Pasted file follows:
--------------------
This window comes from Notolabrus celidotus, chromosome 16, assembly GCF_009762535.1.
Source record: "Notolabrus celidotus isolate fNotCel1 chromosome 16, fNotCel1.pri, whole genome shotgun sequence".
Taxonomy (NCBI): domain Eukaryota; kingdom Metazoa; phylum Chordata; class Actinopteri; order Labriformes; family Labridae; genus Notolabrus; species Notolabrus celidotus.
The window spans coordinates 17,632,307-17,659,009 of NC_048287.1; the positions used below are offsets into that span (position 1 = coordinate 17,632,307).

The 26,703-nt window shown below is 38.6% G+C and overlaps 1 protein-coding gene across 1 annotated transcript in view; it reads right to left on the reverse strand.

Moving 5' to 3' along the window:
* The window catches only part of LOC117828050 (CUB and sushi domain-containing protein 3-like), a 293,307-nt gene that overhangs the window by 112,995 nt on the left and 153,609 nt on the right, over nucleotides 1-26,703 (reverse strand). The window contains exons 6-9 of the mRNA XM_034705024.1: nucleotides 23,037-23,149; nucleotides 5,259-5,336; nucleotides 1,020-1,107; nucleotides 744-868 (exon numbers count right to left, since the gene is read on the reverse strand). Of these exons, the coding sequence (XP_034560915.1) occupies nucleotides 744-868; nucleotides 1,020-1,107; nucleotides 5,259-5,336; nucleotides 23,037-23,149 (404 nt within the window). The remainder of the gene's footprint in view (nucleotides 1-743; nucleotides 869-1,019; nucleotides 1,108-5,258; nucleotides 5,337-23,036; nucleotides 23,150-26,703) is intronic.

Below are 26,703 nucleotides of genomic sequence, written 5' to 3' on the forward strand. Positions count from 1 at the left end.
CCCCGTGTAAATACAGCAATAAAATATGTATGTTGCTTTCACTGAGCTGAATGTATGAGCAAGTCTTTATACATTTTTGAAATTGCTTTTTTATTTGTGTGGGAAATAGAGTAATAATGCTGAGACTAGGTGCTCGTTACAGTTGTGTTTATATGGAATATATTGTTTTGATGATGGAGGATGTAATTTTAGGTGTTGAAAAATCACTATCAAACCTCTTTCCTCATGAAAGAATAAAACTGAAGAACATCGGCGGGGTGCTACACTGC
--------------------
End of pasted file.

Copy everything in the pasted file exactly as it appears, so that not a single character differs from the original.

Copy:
This window comes from Notolabrus celidotus, chromosome 16, assembly GCF_009762535.1.
Source record: "Notolabrus celidotus isolate fNotCel1 chromosome 16, fNotCel1.pri, whole genome shotgun sequence".
Taxonomy (NCBI): domain Eukaryota; kingdom Metazoa; phylum Chordata; class Actinopteri; order Labriformes; family Labridae; genus Notolabrus; species Notolabrus celidotus.
The window spans coordinates 17,632,307-17,659,009 of NC_048287.1; the positions used below are offsets into that span (position 1 = coordinate 17,632,307).

The 26,703-nt window shown below is 38.6% G+C and overlaps 1 protein-coding gene across 1 annotated transcript in view; it reads right to left on the reverse strand.

Moving 5' to 3' along the window:
* The window catches only part of LOC117828050 (CUB and sushi domain-containing protein 3-like), a 293,307-nt gene that overhangs the window by 112,995 nt on the left and 153,609 nt on the right, over nucleotides 1-26,703 (reverse strand). The window contains exons 6-9 of the mRNA XM_034705024.1: nucleotides 23,037-23,149; nucleotides 5,259-5,336; nucleotides 1,020-1,107; nucleotides 744-868 (exon numbers count right to left, since the gene is read on the reverse strand). Of these exons, the coding sequence (XP_034560915.1) occupies nucleotides 744-868; nucleotides 1,020-1,107; nucleotides 5,259-5,336; nucleotides 23,037-23,149 (404 nt within the window). The remainder of the gene's footprint in view (nucleotides 1-743; nucleotides 869-1,019; nucleotides 1,108-5,258; nucleotides 5,337-23,036; nucleotides 23,150-26,703) is intronic.

Below are 26,703 nucleotides of genomic sequence, written 5' to 3' on the forward strand. Positions count from 1 at the left end.
CCCCGTGTAAATACAGCAATAAAATATGTATGTTGCTTTCACTGAGCTGAATGTATGAGCAAGTCTTTATACATTTTTGAAATTGCTTTTTTATTTGTGTGGGAAATAGAGTAATAATGCTGAGACTAGGTGCTCGTTACAGTTGTGTTTATATGGAATATATTGTTTTGATGATGGAGGATGTAATTTTAGGTGTTGAAAAATCACTATCAAACCTCTTTCCTCATGAAAGAATAAAACTGAAGAACATCGGCGGGGTGCTACACTGC